Q&A: The Fed's QE gambit
- 3 November 2010
- From the section Business
The US is stuck in a sluggish and jobless recovery. Near-10% unemployment threatens to push the country into the same economic "liquidity trap" that Japan has been mired in for 20 years.
And now Republican control of Congress seems to have eliminated any chance of a new round of government spending to reignite the economy.
With interest rates already practically zero, the US Federal Reserve has been forced to play its remaining cards: namely a second round of quantitative easing - also known as printing money.
So what is "QE2" and what will it achieve?
What has the Fed actually announced?
The Federal Reserve will buy $600bn (£373bn) of long-term US government debt, known as Treasuries, by the end of June.
This is equivalent to about 4% of the US economy's annual output.
It is in addition to the Fed's previously announced plan to reinvest $250bn-$300bn of repayments it is due to receive on its existing $1.25tn portfolio of US mortgage debt over the coming year.
Together, the moves equate to $110bn of Treasury purchases per month.
Why is the Fed doing this?
The US economy has slowed down markedly in recent months.
But the Fed is also worried about falling inflation, which it described as "trending lower".
Consumer prices inflation has fallen below 1%, but other measures suggest inflation has fallen even lower.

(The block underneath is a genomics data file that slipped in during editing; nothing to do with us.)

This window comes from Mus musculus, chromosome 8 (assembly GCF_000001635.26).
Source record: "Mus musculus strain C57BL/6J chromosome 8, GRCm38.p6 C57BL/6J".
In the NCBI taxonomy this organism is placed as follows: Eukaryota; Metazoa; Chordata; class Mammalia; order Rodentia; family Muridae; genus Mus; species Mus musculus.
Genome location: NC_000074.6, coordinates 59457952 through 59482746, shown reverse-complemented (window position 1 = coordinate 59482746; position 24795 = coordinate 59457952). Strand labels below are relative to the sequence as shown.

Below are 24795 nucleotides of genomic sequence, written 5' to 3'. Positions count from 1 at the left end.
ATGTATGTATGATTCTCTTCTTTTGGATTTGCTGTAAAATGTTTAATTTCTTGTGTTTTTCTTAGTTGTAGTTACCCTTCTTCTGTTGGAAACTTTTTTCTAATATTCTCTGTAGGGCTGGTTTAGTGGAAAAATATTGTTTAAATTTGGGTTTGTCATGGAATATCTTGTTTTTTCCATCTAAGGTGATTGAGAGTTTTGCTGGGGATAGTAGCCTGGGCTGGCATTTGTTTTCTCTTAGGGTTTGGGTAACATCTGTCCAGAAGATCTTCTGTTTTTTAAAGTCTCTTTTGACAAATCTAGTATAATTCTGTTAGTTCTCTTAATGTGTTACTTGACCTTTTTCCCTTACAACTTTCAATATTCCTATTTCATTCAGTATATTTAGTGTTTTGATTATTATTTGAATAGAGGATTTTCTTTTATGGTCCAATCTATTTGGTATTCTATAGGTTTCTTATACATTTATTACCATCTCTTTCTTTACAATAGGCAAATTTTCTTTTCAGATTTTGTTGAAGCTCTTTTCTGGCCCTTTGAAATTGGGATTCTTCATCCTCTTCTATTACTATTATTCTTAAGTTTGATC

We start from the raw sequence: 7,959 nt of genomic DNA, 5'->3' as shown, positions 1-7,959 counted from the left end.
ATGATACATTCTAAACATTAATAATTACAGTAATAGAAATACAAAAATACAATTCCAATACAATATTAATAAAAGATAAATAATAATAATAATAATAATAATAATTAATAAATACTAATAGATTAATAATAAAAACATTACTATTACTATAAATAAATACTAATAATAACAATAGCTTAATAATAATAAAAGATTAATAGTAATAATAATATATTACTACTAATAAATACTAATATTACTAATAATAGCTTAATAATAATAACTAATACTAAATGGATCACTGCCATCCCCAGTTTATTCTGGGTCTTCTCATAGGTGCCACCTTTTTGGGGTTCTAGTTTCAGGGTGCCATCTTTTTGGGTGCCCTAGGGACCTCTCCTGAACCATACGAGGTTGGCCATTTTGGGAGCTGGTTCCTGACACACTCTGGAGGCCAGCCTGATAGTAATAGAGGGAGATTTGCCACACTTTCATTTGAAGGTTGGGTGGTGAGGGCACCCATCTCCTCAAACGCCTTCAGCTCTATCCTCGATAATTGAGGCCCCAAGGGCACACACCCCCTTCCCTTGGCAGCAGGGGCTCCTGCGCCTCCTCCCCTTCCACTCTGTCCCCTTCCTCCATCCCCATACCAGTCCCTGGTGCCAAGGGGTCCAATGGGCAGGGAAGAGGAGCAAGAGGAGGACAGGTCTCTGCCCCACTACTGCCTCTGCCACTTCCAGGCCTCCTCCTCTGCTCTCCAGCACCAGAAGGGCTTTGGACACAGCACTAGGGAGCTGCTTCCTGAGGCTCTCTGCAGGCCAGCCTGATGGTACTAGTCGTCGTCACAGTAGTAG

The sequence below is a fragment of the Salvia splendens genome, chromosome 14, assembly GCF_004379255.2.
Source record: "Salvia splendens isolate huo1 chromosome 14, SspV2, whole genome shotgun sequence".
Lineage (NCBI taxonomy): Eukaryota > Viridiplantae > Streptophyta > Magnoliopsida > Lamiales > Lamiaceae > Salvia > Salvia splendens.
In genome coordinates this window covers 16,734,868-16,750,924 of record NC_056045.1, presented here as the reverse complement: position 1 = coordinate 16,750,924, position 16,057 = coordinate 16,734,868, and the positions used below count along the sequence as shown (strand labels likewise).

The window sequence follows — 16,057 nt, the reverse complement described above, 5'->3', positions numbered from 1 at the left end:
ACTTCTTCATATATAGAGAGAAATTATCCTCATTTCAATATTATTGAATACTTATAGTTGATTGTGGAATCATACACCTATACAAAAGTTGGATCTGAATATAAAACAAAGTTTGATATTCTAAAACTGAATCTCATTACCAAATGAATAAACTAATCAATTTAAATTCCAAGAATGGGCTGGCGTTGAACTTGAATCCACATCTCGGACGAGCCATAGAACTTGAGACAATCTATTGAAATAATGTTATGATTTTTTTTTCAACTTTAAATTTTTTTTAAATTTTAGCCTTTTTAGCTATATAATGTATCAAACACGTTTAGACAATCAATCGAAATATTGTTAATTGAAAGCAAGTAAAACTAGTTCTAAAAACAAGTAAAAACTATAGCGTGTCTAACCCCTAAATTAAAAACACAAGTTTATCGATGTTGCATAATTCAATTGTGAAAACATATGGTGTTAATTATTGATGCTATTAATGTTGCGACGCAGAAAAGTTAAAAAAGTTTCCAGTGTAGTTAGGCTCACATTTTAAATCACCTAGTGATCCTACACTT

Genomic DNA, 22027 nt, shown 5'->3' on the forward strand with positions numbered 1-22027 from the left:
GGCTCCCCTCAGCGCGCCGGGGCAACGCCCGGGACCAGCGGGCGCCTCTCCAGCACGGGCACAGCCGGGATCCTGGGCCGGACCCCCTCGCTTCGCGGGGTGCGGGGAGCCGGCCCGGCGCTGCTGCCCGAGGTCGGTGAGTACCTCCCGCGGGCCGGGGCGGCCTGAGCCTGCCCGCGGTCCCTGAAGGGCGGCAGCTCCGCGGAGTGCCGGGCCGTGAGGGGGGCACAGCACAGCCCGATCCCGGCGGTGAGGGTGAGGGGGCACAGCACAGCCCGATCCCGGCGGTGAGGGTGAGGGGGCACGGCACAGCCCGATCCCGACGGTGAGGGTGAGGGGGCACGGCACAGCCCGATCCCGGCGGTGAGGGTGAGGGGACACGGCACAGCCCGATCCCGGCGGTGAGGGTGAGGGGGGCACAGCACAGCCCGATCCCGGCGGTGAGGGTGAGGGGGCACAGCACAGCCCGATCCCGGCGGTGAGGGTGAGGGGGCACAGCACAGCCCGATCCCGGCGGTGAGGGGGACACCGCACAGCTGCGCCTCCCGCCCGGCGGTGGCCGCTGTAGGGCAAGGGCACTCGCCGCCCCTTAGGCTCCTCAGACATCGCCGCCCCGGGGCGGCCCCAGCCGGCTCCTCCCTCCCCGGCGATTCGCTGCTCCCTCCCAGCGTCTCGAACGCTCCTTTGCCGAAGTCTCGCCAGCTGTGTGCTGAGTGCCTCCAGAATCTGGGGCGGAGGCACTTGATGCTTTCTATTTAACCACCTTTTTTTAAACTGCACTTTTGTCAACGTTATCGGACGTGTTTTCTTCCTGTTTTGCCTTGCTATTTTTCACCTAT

In previous speeches, Mr Bernanke made clear that the Fed would not tolerate deflation - or falling prices.
Deflation can become self-perpetuating - as has become the case in Japan in the last 20 years - because consumers may postpone spending decisions in the expectation of cheaper prices.
Falling prices and wages would also make it more difficult for Americans to pay off their debts.
Isn't this what everyone was expecting?
Almost. The markets had expected the headline number to be $500bn.
Markets have been expecting some form of quantitative easing (QE) ever since Mr Bernanke openly discussed the option in a speech to fellow central bankers at Jackson Hole in August.
Even the rough parameters of the policy announcement - that it would be a much smaller than the Fed's preliminary round of QE, worth around $1.75tn - were flagged up a week in advance via the Wall Street Journal.
Why is it so much smaller this time?
During the financial crisis, the Fed took a "shock and awe" approach, with the aim of restoring confidence in a financial system facing total meltdown.
This time, the aim is to help the flagging economy, and there is less of a sense of urgency.
Mr Bernanke has expressed concerns that QE is untested in the US, apart from during the exceptional circumstances of the financial crisis.
So he wants to dripfeed QE into the economy and see what the reaction is before deciding whether to open the spigot more.
This more cautious approach is also needed if Mr Bernanke is to keep the support of more sceptical colleagues on the Fed's policy-setting committee.
What did the markets make of it?
Not a great deal.